I'd like some help in refreshing my memory.
Isn't it true that sometime in the not-too-distant past, the presidential practice was to nominate both district judges and US Attorneys following consultation and recommendation with home state senators, even if both senators were members of a political party different from the president? In New York for example, Moynihan and D'Amato had a 3:1 deal, which was that the senator who was not from the president's party would get the call on 1/4 of the vacancies. And if my memory is correct, when did that practice end?
Tidbit #1: (Advise and consent is a joke.) I asked the intro question because I noticed an additional slap at the Senate revealed in the April 13 G8 document production. In the Kyle Sampson list of possible replacements for the G8, all of the names were current employees of main Justice or the White House, intended to be moved out to the districts. That, combined with the Patriot Act provision that allowed interims to be appointed by the AG, rather than by the Chief Judge of the district, exidenced a desire to sidestep even the senators of the president's own party, and to move the political patronage from the senators (who would make their recommendations to the president) to the president alone. In other words, a "loyal Bushie" (from the earlier document production) is someone who comes out of the national Bush political machine, and then gets pushed out into a district, regardless of whether he's got any ties to or experience in the local legal community. And with an interim appointment, there's not even the risk of a senatorial hold on a nomination, because there is no nomination to hold. In the talking points prepared for discussion of the Griffin appointment, the administration argues that while they always consult with home-state senators, and therefore asked Senator Pryor whether he would oppose the nomination, and Pryor told them that he would oppose it. (Arkansas has two Democratic senators -- Pryor and Blanche Lincoln). So, Griffin withdraws his nomination and the Administration wants to appoint him to the interim position. So, as I read it, the Senate's role is, if the Administration's candidate will be confirmed, then they'll submit the nomination. If it won't be confirmed, then they'll appoint the same guy as an interim without Senate confirmation.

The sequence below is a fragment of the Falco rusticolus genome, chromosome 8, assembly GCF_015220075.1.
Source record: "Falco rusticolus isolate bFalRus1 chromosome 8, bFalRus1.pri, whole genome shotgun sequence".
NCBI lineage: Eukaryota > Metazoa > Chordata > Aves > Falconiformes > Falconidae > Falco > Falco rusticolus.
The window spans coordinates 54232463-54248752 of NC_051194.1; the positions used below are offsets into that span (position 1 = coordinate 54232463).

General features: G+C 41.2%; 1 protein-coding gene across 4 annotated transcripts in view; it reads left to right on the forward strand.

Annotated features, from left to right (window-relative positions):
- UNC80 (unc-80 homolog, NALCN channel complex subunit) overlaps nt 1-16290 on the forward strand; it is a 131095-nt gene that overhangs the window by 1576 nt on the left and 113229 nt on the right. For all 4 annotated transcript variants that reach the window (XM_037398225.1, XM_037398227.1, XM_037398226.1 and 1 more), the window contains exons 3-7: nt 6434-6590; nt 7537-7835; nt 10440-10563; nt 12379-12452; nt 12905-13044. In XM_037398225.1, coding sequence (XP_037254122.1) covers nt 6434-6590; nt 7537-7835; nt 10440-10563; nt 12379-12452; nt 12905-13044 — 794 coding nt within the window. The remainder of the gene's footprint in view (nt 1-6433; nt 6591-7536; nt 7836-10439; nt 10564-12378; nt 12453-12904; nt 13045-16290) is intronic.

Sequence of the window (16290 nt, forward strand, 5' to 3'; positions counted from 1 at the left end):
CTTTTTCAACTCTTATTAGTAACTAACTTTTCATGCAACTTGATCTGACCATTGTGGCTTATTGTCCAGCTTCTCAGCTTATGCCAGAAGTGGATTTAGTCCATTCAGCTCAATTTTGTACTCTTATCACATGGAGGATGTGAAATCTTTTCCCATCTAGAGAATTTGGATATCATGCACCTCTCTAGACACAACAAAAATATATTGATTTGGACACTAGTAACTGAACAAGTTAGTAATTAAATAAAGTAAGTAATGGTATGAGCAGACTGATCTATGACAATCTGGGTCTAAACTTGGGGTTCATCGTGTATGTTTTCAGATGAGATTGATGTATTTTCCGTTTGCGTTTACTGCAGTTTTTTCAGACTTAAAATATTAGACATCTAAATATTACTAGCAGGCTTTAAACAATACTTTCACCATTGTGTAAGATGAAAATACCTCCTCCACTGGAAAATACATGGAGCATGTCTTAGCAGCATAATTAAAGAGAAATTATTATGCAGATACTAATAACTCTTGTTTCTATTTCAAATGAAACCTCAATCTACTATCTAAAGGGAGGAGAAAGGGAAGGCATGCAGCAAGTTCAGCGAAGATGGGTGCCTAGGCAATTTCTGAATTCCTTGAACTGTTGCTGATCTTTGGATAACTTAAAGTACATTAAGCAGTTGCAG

Tidbit #2: (Another reason to be a legislative history skeptic). The drafts of the talking points scattered throughout the April 13 dump offer a series of explanations as to why Congress enacted the aforesaid Patriot Act amendment. The entertaining part was that the Justice Department had an explanation for why Congress amended a statute, even though I have yet to hear of a single senator or representative who has owned up to even knowing that the provision was in the bill that he voted for.
Tidbit #3: (Be careful whose school you diss.) Here's a word to the wise. When you're going to do something like, say, fire the US Attorney for the Eastern District of Arkansas and replace him with one of Karl Rove's guys, don't diss the existing US Attorney or the state that he's going to serve by saying something like, "Mr. Replacement has very strong academic credentials (Hendrix College and Tulane Law School; 'attended' Pembroke College)" while "Mr. Incumbent did not attend top-rated universities (University of Arkansas, Univ of Arkansas Law School)". You see, many of the people of Arkansas attended the University of Arkansas, and are perfectly happy -- indeed proud of -- that school's output. You also shouldn't make that argument when your most recent nominee for the Western District of Arkansas has the Arkansas State/Arkansas Law School credentials.
Tidbit #4: (Don't these people have work to do?) There is a huge number of incompetent DOJ employees engaged in reviewing and re-reviewing their own incomprehensible actions and reactions; to make matters worse, the pointless emails and even more pointless meetings would drive any sane person nuts. This is the Peter Principle in practice.
Tidbit #5: (Truest thing I read.) From Tasia Scolinos' email: "I am concerned we look a little goofy . . . ." Amen to that, brother.